The tires of a twin-engine Cessna that crashed at Santa Monica Airport last month were inflated and showed no signs of unusual wear, federal investigators have determined, debunking an early theory on what may have caused the plane to veer off the runway and into a hangar.
There was also no debris on the runway, and the
Everyone on board was killed when the plane touched down, veered right off the runway, hit a runway sign and crashed into a storage hangar, bursting into flames and collapsing the building.
The four victims were Mark Benjamin, 63, his son Lucas Benjamin, 28, the younger Benjamin's girlfriend Lauren Winkler, 28, and Kyla Dupont, 53.
The Benjamins, Winkler and Dupont were returning to Santa Monica from Hailey, Idaho, a frequent trip Mark Benjamin made as a member of the Idaho Conservation League's board of directors. He also owned a second home in Ketchum, which is about 12 miles north of Hailey.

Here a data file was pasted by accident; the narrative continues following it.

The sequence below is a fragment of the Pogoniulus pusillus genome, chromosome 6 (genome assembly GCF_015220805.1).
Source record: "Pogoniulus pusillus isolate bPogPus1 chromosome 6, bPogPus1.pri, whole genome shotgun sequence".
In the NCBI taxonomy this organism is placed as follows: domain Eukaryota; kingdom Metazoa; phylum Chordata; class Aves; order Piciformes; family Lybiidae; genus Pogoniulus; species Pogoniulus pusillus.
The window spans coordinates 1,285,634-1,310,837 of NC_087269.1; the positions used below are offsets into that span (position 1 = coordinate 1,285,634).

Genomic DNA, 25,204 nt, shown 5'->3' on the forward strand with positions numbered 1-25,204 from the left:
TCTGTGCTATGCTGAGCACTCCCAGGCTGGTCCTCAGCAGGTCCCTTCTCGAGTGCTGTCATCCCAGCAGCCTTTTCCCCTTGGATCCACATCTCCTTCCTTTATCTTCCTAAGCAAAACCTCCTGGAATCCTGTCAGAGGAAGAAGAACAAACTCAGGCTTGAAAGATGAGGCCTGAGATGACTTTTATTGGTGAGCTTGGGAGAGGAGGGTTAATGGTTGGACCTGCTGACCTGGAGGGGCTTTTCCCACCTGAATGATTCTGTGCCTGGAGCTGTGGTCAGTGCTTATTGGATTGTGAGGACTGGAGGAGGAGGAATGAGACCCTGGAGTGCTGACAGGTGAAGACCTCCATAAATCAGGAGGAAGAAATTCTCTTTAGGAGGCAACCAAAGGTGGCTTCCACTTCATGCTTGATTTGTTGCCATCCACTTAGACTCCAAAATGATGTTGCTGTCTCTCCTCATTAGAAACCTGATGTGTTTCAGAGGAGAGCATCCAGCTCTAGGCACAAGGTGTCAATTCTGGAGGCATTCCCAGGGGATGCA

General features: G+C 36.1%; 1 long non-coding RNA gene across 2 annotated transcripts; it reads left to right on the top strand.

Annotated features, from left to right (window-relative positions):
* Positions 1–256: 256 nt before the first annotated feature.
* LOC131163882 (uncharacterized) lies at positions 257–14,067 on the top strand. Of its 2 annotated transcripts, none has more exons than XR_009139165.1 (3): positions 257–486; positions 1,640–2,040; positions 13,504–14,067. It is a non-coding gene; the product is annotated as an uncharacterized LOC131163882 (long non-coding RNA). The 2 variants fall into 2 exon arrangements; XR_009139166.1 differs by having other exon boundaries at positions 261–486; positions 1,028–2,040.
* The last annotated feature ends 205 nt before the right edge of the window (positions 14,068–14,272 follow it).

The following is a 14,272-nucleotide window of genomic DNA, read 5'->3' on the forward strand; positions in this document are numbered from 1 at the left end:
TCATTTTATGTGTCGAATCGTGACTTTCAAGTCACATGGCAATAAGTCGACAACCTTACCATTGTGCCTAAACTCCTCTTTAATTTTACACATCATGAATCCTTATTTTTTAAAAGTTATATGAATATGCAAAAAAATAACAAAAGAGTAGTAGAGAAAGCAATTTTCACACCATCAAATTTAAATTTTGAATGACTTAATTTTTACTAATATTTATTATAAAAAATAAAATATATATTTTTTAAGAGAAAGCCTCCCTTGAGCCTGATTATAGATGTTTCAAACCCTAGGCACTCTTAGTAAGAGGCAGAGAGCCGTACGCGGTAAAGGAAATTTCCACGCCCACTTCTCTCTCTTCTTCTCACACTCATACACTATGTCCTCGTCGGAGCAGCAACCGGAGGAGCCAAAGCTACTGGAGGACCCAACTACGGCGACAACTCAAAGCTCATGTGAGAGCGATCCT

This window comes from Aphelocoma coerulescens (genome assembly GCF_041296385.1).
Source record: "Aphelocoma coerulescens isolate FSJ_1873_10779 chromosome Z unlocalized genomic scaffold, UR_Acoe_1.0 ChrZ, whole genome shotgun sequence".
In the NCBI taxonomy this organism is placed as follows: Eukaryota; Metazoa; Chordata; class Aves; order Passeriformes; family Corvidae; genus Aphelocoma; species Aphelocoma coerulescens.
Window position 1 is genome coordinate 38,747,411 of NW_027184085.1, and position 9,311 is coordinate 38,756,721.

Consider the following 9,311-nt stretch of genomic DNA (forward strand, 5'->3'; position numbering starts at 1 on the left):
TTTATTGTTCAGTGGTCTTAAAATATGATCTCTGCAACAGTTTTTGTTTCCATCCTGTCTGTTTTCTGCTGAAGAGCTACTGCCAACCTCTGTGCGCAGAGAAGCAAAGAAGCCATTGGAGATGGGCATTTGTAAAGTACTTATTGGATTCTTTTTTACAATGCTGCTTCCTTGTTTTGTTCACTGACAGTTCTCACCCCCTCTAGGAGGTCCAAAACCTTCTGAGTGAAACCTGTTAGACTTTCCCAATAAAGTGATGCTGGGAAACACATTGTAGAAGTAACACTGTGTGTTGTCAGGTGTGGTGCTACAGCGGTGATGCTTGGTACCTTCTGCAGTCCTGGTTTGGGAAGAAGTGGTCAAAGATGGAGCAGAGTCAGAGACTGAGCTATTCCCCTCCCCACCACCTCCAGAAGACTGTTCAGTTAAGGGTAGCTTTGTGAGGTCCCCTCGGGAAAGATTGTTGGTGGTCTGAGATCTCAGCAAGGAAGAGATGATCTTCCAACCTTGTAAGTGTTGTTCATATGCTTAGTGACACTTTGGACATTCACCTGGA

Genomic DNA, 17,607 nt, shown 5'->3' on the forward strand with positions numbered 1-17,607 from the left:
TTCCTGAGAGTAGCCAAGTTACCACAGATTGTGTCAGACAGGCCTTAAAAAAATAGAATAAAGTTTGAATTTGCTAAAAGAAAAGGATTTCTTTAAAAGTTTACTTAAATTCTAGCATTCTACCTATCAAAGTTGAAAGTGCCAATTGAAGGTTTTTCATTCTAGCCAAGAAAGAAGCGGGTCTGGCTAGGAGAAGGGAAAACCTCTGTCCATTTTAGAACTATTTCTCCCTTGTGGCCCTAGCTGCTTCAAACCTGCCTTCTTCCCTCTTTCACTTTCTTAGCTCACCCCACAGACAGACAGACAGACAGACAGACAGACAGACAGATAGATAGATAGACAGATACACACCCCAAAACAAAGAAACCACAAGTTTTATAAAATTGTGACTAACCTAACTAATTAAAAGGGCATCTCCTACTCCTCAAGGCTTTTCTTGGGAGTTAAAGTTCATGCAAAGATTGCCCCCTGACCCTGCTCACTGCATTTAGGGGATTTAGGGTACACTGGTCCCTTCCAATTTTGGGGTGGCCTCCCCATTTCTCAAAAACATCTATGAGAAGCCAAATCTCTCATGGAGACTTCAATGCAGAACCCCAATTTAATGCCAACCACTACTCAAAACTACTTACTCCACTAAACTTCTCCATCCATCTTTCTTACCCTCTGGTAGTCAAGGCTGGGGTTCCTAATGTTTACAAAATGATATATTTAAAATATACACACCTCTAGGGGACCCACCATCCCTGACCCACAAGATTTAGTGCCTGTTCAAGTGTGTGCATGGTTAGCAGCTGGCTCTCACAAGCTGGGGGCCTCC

According to the league, Mark Benjamin last month shuttled fellow board members on his private jet to Boise, Hailey, Idaho Falls and finally Santa Monica.
The NTSB's investigation began the night of the crash, and its officials began inspecting the plane the day after. The probe was put on hold for more than two weeks when most federal workers were furloughed during the recent government shutdown.
Investigators restarted their work last week, agency spokesman Keith Halloway said.
Rep. Henry A. Waxman (D-Beverly Hills) asked Deborah A.P. Hersman, who heads the NTSB, to broaden the agency's investigation beyond determining the cause of the crash, requesting that the agency also look into airport safety concerns raised by those living near the facility.
Hersman said she would take Waxman's request under advisement.